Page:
I was going through my Big Box of Photos (we all have one, right?) when I came across a black bulk-roll canister. It was marked with a yellowed piece of masking tape, and while most of the scribbling on it was faded or unintelligible, I could make out “400 @ 1600” and “+2” in my own handwriting. I racked my brain: This must have been something I shot as a college student when I was living in London and interning for a magazine. I have a vague memory of pushing a roll of Ilford HP5 to 1600 ASA and not knowing where or how to get it developed. If I was right, this film had been sitting in its canister, undeveloped, for the last twenty-six years, give or take a few months.
A little Internetting told me I should expect some age fog. This film had lived in various attics and closets in London, New York, Rochester and Los Angeles, and no doubt had been on a roller-coaster ride of temperature and humidity over the last two-and-a-half decades. Whatever I did, the results probably weren’t going to be pretty. Based on my research, I decided my best bet was to develop in Kodak HC-110 (as opposed to D-76, my preferred HP5+ developer), dilution B for 11 minutes at 68 degrees F, standard routine for stop, fix and rinse. I didn’t know if Ilford had changed HP5’s formula since the 1990s, or if I needed a hardening fixer. I decided to go with what I had and hope for the best.
All of us who develop our own film know that moment when the last rinse is done and it’s safe to pop the top off the tank, pull some film off the reel and see what there is to be seen. I peeled off that little bit of film, and…
I had images! The negatives looked pretty sad, but they were negatives. My latent images had survived!
Here’s a comparison of these negatives (top two) with a freshly shot and developed strip of HP5 at 1600 (bottom):
The film was in rough shape—the base was cloudy and gray, but the tone throughout was even. The images were dull but visible, and I could vaguely make out the distinct shape of a French locomotive on one. That cemented the timeline: A trip from England to France to see my friend Nathalie, sometime in late 1993 or early 1994. I’m not sure which camera I used, but it was most likely my Pentax MG.
The resulting pictures were grainy, gray and contrasty. (You’re looking at the raw scans from my Epson V550 – I’ve avoided the temptation to adjust contrast or white/black points.) The night shots were the roughest, but some of the indoor shots looked surprisingly good, all things considered.
As the scans came up on my computer screen, the memories came flooding back.
The first few pictures were from the row-house in Tooting, London, where I rented a room. Every year or so my landlady-slash-housemate, Juliet, would invite her elderly neighbor (who drove the only old-style Mini I ever saw with an automatic transmission) for drinks. The stories he repeated of his boyhood in Tooting bored her to tears, but they were all new to me and I found them fascinating.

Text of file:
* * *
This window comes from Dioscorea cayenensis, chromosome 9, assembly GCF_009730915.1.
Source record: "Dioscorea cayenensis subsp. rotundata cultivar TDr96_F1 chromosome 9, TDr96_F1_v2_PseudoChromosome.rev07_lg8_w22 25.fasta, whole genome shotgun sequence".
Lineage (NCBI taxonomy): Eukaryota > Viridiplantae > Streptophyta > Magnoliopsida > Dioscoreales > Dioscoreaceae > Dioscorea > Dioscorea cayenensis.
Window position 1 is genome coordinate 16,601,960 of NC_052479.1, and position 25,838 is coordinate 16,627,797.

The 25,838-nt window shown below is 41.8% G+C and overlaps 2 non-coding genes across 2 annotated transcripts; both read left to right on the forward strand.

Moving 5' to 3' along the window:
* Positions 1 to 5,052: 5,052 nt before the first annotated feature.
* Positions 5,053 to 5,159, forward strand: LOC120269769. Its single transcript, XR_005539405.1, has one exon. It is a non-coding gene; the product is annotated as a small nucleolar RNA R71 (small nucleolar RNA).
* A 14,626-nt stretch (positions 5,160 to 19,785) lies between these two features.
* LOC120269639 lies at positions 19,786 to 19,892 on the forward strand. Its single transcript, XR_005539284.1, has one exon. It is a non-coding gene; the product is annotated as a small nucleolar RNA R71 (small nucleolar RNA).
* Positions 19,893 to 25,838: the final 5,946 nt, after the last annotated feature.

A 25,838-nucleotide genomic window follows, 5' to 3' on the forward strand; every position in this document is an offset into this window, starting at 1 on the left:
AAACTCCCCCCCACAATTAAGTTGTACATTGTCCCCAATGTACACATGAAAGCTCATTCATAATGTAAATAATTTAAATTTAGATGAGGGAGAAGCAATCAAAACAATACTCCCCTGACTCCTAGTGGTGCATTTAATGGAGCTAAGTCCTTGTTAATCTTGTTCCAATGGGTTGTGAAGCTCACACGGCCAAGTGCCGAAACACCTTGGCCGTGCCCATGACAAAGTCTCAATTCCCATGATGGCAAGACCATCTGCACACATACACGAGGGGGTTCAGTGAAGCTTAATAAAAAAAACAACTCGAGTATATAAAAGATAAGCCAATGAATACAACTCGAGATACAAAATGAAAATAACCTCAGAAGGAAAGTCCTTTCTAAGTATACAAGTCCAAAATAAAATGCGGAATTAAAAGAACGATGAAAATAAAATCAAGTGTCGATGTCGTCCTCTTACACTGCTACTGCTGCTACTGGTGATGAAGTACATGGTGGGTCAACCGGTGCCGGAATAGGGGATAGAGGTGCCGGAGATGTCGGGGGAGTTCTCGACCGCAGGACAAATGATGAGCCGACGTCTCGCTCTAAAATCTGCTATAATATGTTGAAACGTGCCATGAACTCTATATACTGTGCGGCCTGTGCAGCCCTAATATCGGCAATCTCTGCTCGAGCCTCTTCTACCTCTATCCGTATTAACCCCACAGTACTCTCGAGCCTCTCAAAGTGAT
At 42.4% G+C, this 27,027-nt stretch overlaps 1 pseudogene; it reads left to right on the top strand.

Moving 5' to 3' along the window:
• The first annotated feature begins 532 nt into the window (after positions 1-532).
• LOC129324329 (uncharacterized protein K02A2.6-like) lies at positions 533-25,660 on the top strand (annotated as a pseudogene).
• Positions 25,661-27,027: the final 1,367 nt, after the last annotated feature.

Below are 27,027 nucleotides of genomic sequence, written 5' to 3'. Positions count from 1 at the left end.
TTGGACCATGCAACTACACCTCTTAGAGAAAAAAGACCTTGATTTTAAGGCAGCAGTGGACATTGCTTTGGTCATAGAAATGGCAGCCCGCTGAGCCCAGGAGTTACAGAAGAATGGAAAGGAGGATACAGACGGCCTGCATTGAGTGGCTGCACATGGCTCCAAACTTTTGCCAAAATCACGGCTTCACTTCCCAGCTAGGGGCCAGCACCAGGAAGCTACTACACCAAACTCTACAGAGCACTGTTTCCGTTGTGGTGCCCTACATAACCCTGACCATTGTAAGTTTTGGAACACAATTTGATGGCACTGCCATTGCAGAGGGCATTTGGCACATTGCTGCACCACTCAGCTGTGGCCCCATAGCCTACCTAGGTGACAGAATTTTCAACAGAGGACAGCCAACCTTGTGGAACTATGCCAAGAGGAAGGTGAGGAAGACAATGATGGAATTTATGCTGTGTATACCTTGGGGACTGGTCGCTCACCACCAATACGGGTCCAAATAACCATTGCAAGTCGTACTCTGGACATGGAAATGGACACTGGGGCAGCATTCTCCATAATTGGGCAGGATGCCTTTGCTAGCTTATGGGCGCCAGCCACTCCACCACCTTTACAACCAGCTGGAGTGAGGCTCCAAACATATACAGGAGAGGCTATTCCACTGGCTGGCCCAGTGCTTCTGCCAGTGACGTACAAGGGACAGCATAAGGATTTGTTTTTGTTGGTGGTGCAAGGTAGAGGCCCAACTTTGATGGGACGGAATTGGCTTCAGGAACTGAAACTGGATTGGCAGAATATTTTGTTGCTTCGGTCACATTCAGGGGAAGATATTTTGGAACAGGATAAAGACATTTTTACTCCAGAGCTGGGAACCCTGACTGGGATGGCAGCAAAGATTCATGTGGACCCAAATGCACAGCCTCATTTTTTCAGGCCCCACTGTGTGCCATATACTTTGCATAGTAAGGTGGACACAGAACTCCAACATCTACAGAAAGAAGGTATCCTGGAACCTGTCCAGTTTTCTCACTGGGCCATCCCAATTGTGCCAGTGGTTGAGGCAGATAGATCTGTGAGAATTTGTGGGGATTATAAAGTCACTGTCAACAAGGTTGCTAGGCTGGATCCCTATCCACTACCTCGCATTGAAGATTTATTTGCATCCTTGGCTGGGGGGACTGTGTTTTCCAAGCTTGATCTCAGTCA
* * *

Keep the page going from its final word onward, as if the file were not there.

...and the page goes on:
I must have been shooting with the camera in my lap, because a couple of them were pretty badly framed.
I even tried a self-portrait.
Not a good look.
There was one shot of Oliver the cat rolled up in a ball which I didn’t think much of, but it’s my wife Robin’s favorite on the roll—she thinks it looks like a painting with a warm and homey feel. “Reminds me of everything I love about having a cat,” she said. (We have dogs.)
There are a few blank shots—I must have unloaded and reloaded the film—then four pictures of Ollie having taken up residence in my winter coat. Cute? Maybe to you, but I knew Ollie would scratch the shit out of me if I tried to reclaim my clothing before he was done with it.
The next shots were from Paris: A candid photo in the train station, a few of Notre Dame and a couple of snapshots of an SNCF 72000-class locomotive which, until then, I had only seen in books. (I’m a bit of a train geek.)
The next batch of shots are of my friend Nathalie’s family at their home in Mittelwihr, Alsace, where I spent Christmas 1993 before heading off to the Alps to ring in the New Year. One batch of shots shows Nathalie’s family looking at pictures, and in the first (very underexposed) shot I recognized a picture on the table—it’s one of the snaps I took at Christmas dinner.
I don’t remember doing it, but Nath and I must have gotten the film processed, and I took pictures of them looking at the pictures.
One of the photos is of Nath’s mother and her little sister, Celine, who died in 2001. I still talk with Nathalie, and she was thrilled to see the picture of Celine. She’s pretty sure that once her parents see it, their “fils Americain” will once again be their favorite child. It’s my favorite shot on this roll, and the opportunity to find it and share it with the family has been the best part of this whole experience.
This little episode has been a microcosm of almost everything I love about film photography: Fussing over chemicals and process, enjoying the delights of delayed gratification, reliving old memories, finding a few beautiful images, and sharing something with friends that has a real emotional connection for them. I feel very fortunate to have had an experience that few photographers will ever encounter. Maybe I should shoot another roll of HP5 this week and store it away until 2046…
© 2020 Aaron Gold
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